Rain brings much-needed relief to Missouri Basin Rain across the entire Missouri River basin and late-season snow in the mountains in May brought much needed relief from the unrelenting drought. The precipitation, combined with Army Corps of Engineers conservations measures, raised reservoir levels one to two feet during the critical fish spawning period.
The levels of the three big reservoirs in Montana, North Dakota and South Dakota each rose in May, setting up good water conditions for a successful spawn of both game and forage fish. Last month�s runoff was 1.1 million acre feet (MAF).
�The continuing drought is having profound impacts throughout the basin. The Corps has taken a number of initiatives to ease these impacts� said Larry Cieslik, chief of the Water Management Office in Omaha, NE. Navigation targets at Sioux City, IA were not met in April or May. Efforts to maintain steady to rising reservoir levels to aid the spring fish spawn in the Oahe and Fort Peck reservoirs were successful. The rain and snow raised Garrison two feet. Boat ramps have been extended and relocated at each of the reservoirs to maintain access to the water. Municipal water intakes in North Dakota nd South Dakota are being closely monitored.
�We are forecasting this year�s runoff will be 16.6 MAF. Under the Basic computer simulation, the navigation season could be shortened 61 days under the Revised Master Manual and its more stringent drought conservation measures,� said Cieslik. A final determination of the navigation season length will be made after the water-in-storage check on July 1. Normal runoff is 25.2 MAF.
Releases from Gavins Point Dam in May averaged 21,200 cubic feet per second (cfs), compared to a long-term average of 29,800 cfs. They may be gradually increased from the current 23,000 cfs if needed to meet minimum downstream flow targets.
The mountain snowpack above Fort Peck crested on April 22 at 76 percent of normal. The snowpack in the reach from Fort Peck to Garrison peaked on May 13 at only 73 percent of normal.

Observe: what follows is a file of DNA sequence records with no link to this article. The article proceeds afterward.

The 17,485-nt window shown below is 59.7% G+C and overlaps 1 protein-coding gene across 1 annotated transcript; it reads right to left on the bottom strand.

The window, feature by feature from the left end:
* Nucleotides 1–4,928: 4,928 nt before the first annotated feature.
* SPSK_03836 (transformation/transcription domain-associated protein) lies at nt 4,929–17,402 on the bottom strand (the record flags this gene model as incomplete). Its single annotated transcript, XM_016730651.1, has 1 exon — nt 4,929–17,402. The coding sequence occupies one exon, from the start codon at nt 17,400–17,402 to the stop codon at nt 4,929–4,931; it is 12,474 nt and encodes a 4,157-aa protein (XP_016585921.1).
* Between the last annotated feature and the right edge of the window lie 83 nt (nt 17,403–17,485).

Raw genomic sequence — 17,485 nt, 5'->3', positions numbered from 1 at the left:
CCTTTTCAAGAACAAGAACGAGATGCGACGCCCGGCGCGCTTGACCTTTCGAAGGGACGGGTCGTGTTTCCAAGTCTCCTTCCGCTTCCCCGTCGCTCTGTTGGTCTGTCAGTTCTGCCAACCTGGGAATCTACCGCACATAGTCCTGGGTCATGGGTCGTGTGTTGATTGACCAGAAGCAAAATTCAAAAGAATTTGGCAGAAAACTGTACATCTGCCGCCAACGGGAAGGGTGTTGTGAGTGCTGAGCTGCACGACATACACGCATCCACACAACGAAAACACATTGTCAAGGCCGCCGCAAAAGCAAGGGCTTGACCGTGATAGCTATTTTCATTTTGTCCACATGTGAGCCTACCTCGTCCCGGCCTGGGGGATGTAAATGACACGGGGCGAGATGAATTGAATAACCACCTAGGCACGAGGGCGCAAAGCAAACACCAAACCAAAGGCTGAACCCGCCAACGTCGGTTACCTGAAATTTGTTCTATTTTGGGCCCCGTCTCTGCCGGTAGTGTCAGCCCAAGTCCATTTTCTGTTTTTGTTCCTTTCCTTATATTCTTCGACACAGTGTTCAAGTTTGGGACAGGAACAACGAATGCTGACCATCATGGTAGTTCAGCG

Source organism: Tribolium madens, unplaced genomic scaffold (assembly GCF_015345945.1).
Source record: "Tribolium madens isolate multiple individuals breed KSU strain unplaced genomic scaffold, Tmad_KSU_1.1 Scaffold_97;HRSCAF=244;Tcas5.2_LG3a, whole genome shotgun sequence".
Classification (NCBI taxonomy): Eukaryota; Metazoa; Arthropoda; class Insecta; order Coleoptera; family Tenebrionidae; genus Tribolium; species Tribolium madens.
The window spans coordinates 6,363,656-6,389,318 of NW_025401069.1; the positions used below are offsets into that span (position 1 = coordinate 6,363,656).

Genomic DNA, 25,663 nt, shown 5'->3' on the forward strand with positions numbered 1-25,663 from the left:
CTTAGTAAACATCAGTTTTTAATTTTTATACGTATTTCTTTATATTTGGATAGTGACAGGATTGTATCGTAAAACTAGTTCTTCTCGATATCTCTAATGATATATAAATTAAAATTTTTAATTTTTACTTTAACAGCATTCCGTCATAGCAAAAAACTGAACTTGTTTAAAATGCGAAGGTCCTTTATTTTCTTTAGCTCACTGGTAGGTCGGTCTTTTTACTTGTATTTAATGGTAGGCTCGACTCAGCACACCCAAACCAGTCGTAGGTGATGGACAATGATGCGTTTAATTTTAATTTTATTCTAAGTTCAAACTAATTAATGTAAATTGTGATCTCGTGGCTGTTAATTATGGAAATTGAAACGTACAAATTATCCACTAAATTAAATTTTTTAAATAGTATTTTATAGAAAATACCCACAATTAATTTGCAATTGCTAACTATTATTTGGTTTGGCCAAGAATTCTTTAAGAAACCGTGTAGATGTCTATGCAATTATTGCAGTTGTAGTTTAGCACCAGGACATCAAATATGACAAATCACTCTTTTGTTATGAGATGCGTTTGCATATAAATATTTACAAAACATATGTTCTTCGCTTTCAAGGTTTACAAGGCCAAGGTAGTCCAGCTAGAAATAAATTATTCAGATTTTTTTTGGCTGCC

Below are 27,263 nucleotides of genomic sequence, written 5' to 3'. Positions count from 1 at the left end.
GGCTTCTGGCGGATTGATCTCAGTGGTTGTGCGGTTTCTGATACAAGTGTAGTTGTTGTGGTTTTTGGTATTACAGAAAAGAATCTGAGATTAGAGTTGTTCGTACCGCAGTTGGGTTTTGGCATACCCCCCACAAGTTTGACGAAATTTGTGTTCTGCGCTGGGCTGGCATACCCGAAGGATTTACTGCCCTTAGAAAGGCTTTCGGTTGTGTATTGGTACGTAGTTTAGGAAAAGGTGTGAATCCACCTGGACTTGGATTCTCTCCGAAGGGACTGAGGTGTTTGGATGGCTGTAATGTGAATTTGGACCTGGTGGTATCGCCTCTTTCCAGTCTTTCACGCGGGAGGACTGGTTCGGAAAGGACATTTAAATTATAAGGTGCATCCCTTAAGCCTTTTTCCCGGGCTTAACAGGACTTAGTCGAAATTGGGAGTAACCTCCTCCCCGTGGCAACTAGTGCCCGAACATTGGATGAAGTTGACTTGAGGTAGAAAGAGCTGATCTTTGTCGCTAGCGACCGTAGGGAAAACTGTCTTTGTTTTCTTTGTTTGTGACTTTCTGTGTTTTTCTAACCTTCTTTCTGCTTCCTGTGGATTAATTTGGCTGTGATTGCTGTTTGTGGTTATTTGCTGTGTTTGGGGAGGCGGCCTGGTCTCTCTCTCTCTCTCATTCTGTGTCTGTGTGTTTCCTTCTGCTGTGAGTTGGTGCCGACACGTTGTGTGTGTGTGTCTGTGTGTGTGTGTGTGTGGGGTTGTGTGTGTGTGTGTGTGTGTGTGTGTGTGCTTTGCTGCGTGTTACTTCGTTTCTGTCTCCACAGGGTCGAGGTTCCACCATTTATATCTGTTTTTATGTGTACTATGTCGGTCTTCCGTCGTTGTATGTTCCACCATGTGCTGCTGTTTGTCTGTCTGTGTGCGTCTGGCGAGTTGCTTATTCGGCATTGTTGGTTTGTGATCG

Runoff from the remaining mountain snow will continue entering the reservoirs for a few more weeks. System storage ended May at 36.1 MAF, up 800,000 acre feet during the month. The amount of water in the reservoirs is more than 22 MAF below normal for this time of year.
Gavins Point reservoir will remain essentially level at elevation 1206 feet msl during June.
Fort Randall Dam releases averaged 18,800 cfs in May. They will range from 15,000 cfs to 23,000 cfs in June as needed to maintain Gavins Point reservoir near its desired elevation. Fort Randall reservoir ended May at 1354.6 feet msl, where it will remain through July.
Big Bend reservoir will remain at its normal elevation of 1420 feet. Releases will be adjusted to meet hydropower needs.
Oahe reservoir rose nearly two feet during May, ending the month at elevation 1576.5 feet msl. It will remain essentially level through June, ending the month 30.5 feet below average. The reservoir is 2 feet lower than last year at this time.
Garrison Dam releases averaged 16,500 cfs during May, compared to the average of 21,700 cfs. The reservoir rose more than two feet in May, ending the month at elevation of 1808.8 feet msl. It will continue to rise about half a foot through mid-month before gradually declining back to its current level on June 30. It will end the month 29 feet below average. The reservoir is 7 feet lower than last year at this time.
Fort Peck Dam releases averaged 5,400 cfs in May compared to the normal of 9,400 cfs. They will be held steady at 5,500 cfs in June to help the fish spawn and provide minimum flows for irrigators downstream of the dam. The reservoir rose one foot in May, ending the month at elevation of 2199.6 feet msl. It will remain essentially level through June, ending the month at 2200, 35 feet below average. Last year at this time it was 4 feet higher.
The six main stem powerplants generated 501 million kilowatt hours (kWh) of electricity in May, 61 percent of normal. The forecast for 2005 energy production of 5.6 billion kWh, compared to a normal of 10 billion kWh.